Peninsula Cancer Council night raises $35,000

Cancer Council BallMs Stacey Saul, Ms Margaret Channing, Ms Belinda Player, Ms Sonja Blair and Ms Julie Webb

NSW Cancer Council’s Peninsula Girls Night In has raised more than $35,000 for women’s cancer care services.

The night was held at Ettalong Diggers on October 26 with more than 400 hundred women, dressed in their fairy tale best for a Once Upon a Time fundraiser.

The money raised will go towards the Cancer Council’s local care programs and research into cancer that affects women.

Founded by local mums Ms Stacey Saul, Ms Margaret Channing, Ms Belinda Player, Ms Sonja Blair and Ms Julie Webb in 2009, Peninsula Girls Night In has raised more than $100,000 since its inception.

Brisbane Waters Private Hospital breast and skin surgeon Dr Mary Ling was a guest on the night and paid tribute to the five women for their contribution to women’s health on the Peninsula and wider Central Coast.

“These evenings get women talking to women about screening and prevention and also raise money to help women when they need it most, ” she said. “In this fairy tale, there are no damsels in distress waiting to be rescued. “They are smart and capable women helping to create a better cancer destiny for their local community, ” Dr Ling said.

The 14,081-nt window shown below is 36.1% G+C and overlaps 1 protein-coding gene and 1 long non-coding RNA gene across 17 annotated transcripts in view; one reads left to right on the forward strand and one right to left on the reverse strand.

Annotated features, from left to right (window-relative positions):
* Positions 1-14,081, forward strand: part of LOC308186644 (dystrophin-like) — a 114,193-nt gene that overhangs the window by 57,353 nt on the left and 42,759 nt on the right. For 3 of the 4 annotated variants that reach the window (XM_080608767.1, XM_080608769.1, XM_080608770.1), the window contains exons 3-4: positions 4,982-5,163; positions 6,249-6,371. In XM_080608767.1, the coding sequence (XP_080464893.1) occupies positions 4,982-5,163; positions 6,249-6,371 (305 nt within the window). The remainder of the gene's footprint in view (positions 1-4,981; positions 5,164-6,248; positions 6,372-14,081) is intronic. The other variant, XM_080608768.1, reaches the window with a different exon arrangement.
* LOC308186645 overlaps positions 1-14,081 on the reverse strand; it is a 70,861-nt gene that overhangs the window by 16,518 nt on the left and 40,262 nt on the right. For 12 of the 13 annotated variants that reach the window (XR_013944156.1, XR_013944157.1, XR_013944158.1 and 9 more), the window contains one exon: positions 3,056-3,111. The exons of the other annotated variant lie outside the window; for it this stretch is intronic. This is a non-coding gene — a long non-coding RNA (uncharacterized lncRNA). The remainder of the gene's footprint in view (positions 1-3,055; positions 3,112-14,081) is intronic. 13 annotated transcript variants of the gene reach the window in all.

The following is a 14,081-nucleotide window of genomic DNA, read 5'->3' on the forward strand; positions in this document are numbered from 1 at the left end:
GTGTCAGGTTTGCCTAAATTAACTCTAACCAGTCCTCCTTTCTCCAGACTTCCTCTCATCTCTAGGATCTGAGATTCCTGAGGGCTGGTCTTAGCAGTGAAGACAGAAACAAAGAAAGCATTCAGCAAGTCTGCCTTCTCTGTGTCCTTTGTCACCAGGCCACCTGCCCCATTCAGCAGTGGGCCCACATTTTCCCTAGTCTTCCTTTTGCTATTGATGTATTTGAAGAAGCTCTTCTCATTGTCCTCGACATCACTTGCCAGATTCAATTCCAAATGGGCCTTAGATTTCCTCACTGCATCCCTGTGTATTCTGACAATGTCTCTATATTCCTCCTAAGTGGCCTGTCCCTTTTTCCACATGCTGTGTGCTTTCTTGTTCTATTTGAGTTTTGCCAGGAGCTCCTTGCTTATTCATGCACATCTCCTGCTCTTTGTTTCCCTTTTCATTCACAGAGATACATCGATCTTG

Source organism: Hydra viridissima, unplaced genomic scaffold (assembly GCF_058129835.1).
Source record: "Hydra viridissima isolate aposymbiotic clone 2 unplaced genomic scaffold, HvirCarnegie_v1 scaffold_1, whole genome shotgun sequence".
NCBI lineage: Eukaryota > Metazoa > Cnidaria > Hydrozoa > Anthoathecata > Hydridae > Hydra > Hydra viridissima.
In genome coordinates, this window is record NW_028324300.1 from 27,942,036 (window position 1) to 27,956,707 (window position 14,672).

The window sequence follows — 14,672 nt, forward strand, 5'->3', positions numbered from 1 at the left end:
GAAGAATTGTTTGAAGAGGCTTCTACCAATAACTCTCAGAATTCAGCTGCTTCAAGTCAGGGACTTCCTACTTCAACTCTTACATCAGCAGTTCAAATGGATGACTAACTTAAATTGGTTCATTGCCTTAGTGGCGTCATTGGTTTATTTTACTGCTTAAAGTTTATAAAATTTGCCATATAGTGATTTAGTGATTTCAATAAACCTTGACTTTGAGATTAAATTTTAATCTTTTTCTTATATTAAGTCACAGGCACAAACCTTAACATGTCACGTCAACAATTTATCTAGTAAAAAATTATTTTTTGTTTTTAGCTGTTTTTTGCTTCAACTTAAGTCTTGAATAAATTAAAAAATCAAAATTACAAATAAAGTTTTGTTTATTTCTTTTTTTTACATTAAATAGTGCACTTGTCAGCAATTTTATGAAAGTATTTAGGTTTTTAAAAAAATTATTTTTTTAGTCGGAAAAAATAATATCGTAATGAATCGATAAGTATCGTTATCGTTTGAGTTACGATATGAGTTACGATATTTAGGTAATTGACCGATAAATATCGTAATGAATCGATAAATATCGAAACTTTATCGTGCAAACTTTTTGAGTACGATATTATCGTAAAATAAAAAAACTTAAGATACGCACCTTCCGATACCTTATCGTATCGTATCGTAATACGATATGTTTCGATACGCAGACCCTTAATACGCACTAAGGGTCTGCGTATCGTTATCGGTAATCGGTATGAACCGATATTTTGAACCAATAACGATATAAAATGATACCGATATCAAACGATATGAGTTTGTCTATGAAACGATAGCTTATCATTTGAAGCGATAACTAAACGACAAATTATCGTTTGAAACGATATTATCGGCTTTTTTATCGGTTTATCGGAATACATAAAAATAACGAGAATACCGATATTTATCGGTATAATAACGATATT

Two women were also honoured on the night – Ms Daphne McNab, who was diagnosed with breast cancer in 2009 and is now battling lung cancer at age 88, and Ms Kim Steed, who lost her battle with ovarian cancer last year. Ms McNab was honoured for her courage and for being an inspiration to other women newly-diagnosed. She has been a regular at Peninsula Girls Night in for the past four years.

“I wouldn’t miss it for the world, ” Ms McNab said. Ms Steed was honoured for her contributions to the NSW foster care system, having fostered 60 children over a period of 15 years. Her daughter, Ms Emma Lovie, attended the evening and spoke about her mother’s inspirational life and the devastation her family experienced after Ms Steed succumbed to ovarian cancer.

“Mum was 63 when she went to the doctor for a skin cancer check last year. “Her GP noticed stomach bloating and despite an initial de-bulking surgery and chemotherapy we lost her nine months later, ” Ms Lovie said.

“When mum was going through her battle, we heard a lot about clinical trials and this and that in Sydney, but there seemed to be a disconnect when it came to local people getting this access easily.

“The great thing about Peninsula Girls Night in is that all money raised stays on the Coast to go towards cancer research as well as financial and home help for local women with cancer. “It was so moving to see mum in the tribute on screen at the event, which sadly included too many young women and girls.

“Mum fostered more than 60 kids over a 15-year period and was also the most devoted grandmother. “She would have loved what this evening was about, ” Ms Lovie said.

SOURCE: Media release, 18 Nov 2019 Jane Worthington, Write this Way Media

This article appeared first in the Peninsula News print edition 483